The luxury-goods sector remains attractive. While growth is moderating, it is still steady at 4.7% over the next four years and the market looks set to reach €320bn given robust operating leverage, cashflow generation and ROE.
The slowdown in Chinese consumption and volatility in travel demand was tough for global luxury goods over 2014-1H16. In 2H16, we saw a moderate pickup, especially in Asia and some parts of Europe. A combination of factors fuelled the consumer rebound: renminbi depreciation, a wealth effect from rising property prices in the mainland, recovery of tourist flows into Europe and brand price optimisation. A key risk is the impact of geopolitical relationships on tourism such as China’s recent travel ban on Korea.
Rising incomes and social factors have continued to drive a robust appetite for luxury goods. However, we now believe consumers globally are shifting their focus from tangible luxury products, and broadening their horizons to seek out lavish experiences. There is room for innovation to capture new areas of demand for experience products such as smarthomes, virtual fashion shows, extravagant-branded weddings and even opulent study-abroad trips.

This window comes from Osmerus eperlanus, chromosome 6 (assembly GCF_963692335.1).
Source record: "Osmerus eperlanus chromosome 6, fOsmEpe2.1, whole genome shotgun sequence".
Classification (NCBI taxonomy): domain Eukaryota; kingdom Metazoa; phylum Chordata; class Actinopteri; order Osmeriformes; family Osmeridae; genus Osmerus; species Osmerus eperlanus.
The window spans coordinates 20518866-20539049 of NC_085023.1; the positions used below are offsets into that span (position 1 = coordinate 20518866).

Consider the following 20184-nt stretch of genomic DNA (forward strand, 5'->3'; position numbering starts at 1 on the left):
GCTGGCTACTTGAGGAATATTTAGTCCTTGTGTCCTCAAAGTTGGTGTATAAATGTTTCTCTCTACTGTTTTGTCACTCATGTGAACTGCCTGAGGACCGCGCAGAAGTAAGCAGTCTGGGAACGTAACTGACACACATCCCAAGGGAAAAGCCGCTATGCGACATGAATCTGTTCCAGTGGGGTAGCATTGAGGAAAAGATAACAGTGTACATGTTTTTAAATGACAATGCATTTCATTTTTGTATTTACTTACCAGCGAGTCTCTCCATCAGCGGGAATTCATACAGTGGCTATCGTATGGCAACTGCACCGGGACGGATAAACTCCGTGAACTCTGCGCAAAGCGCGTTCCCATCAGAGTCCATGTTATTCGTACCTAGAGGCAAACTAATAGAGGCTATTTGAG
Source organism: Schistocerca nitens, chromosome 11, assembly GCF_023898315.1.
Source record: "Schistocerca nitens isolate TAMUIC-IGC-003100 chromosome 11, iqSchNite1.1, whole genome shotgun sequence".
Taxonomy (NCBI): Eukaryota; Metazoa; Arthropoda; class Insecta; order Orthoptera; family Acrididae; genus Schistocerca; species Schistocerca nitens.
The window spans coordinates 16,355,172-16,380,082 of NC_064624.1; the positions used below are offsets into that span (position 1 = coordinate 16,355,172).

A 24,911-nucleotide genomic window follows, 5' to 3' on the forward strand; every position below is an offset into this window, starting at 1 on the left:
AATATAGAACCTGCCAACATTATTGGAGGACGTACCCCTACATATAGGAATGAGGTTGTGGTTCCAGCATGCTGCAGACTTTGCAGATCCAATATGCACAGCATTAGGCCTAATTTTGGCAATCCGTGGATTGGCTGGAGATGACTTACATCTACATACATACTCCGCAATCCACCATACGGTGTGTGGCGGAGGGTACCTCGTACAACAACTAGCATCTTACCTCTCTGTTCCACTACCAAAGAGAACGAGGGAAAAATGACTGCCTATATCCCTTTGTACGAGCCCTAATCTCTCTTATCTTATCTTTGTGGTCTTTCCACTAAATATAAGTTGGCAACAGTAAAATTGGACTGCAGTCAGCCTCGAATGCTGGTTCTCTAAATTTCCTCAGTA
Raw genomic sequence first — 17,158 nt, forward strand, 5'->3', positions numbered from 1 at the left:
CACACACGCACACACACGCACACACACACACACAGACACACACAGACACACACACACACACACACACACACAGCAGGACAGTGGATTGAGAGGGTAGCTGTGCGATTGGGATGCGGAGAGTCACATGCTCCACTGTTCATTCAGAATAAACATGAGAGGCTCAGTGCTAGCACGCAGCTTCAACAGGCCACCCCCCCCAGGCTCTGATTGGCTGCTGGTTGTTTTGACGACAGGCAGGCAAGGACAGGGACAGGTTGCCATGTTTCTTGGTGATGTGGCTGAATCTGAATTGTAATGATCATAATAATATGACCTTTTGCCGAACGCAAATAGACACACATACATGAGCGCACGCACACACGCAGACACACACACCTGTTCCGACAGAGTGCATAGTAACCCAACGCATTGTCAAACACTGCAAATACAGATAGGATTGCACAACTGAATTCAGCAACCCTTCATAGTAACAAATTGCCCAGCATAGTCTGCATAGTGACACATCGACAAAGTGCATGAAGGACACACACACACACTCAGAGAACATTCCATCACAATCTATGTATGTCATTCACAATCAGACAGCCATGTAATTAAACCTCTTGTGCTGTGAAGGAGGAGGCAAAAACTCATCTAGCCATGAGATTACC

Companies that can maintain brand recognition and strong customer relationships will be the winners, along with those able to redefine and capture the growing demand for luxury experiences and lifestyle.